So going back to our claim that fuel economy will suffer with a lower capacity: Yes, the battery pack capacity will be lower with age, but when the system is operating normally its impact on the fuel economy is hardly that significant since a regen charge is always expensive whether the pack is deep enough to take it or not. In essence, the fuel efficient objective is to avoid the charge process as that is where the more significant losses occur. But to minimize the upstream charge losses under normal operation we also have ensure we keep the downstream losses (electric assist and others) to a minimum too.

    Moreover, for many of us the MPG keeps getting better as the pack ages (and capacity diminishes).

    Battery capacity due to age should not be confused with a possible or actual malfunction state where the system is likely burning extra fuel while in a managed state condition. It is clear that your vehicle needs to be looked at competently in order to return it to its intended operational state. From your reports, the frequency and severity of the recalibrations appear excessive and therefore not normal.


    While I fully understand the basis and reasons for this argument, I will kindly remind you that as per our experiences some of us are not likely to see it that way.
    On this note, a regular Civic cannot deliver 70+ MPG as it does for many of us on an almost regular basis and also cannot do so while sporting an AT-PZEV, T2-B2 rating in addition to being as refined and quiet as the HCH-II is.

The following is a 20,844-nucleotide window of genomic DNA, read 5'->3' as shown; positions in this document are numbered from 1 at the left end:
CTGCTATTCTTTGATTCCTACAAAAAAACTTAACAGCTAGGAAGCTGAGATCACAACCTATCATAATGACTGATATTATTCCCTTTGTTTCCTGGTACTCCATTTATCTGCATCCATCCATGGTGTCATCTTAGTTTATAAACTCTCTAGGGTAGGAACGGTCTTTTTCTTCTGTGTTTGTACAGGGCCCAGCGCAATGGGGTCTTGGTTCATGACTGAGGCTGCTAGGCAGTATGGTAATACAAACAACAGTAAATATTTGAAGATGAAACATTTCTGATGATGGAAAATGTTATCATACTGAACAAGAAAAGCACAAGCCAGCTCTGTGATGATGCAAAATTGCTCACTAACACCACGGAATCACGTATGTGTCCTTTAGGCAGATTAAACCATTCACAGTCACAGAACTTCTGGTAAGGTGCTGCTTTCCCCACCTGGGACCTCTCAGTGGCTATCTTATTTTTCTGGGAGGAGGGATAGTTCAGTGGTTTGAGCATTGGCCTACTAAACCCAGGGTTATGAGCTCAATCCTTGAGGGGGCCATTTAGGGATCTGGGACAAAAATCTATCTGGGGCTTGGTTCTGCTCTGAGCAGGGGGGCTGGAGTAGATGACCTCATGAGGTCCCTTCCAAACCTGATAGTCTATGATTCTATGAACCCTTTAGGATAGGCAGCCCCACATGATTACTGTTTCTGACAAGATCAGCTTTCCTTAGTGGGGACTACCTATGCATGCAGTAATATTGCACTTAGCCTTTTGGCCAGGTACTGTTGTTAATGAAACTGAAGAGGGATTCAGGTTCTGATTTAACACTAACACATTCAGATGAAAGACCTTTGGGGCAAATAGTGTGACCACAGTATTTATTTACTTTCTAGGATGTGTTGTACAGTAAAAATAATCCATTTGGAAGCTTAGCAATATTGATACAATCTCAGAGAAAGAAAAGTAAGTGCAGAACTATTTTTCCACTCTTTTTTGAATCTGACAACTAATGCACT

With this said, it is certainly possible that you could be more satisfied with a regular Civic though, as what you achieve with the HCH may not be enough to justify your bottom line.

    In any case, please continue to work with your dealer to help resolve your issue in a proper and timely manner.

    Good luck.


    MSantos
     
    Last edited: Jul 8, 2010
  17. Mainiax

    Mainiax Member

    Hi Msantos
    I promised I would keep you informed about my very frequent recalibration problem with my 07 HCH-II and what Honda and I have done to correct it. Hopefully this is my final post. I am explaining this in more detail than you need but am doing this for the benefit of others.

    After my fourth attempt to get the problem repaired I realized Honda was not going to do anything until error codes or error lights reappear so when I returned home I got on the computer and did a search for class action lawyers specializing in automotive suits and found two but I did not follow up thinking it could be a later option. I then called and filed a complaint with Honda America but they said they could do nothing if the regional Honda rep said the battery was good so no help there. I next filed a complaint with the National Highway Transportation Safety Agency because I felt the car became dangerous to drive at times due to the frequent loss of assist. I received acknowledgement of my complaint but nothing more. I looked at the Honda manual “Consumer Information” that came with my car and read the section pertaining to my State. I had two options, file with my State’s Lemon Law agency, the outcome could only result in one of 2 decisions, I lose and Honda is off the hook or I win and Honda has to repurchase my vehicle. The other option was to file with the Better Business Bureau Auto Line which I did because there were 3 possible outcomes. They were: 1. nothing to be done because of no problem , 2. repair of vehicle or 3. repurchase of car. With the BBB action I would not be obligated to accept the decision but Honda would be so I figured if I lost I could still file with my State’s program. BBB filing instructions are in the Honda Manual received with the car titled “Consumer Information”.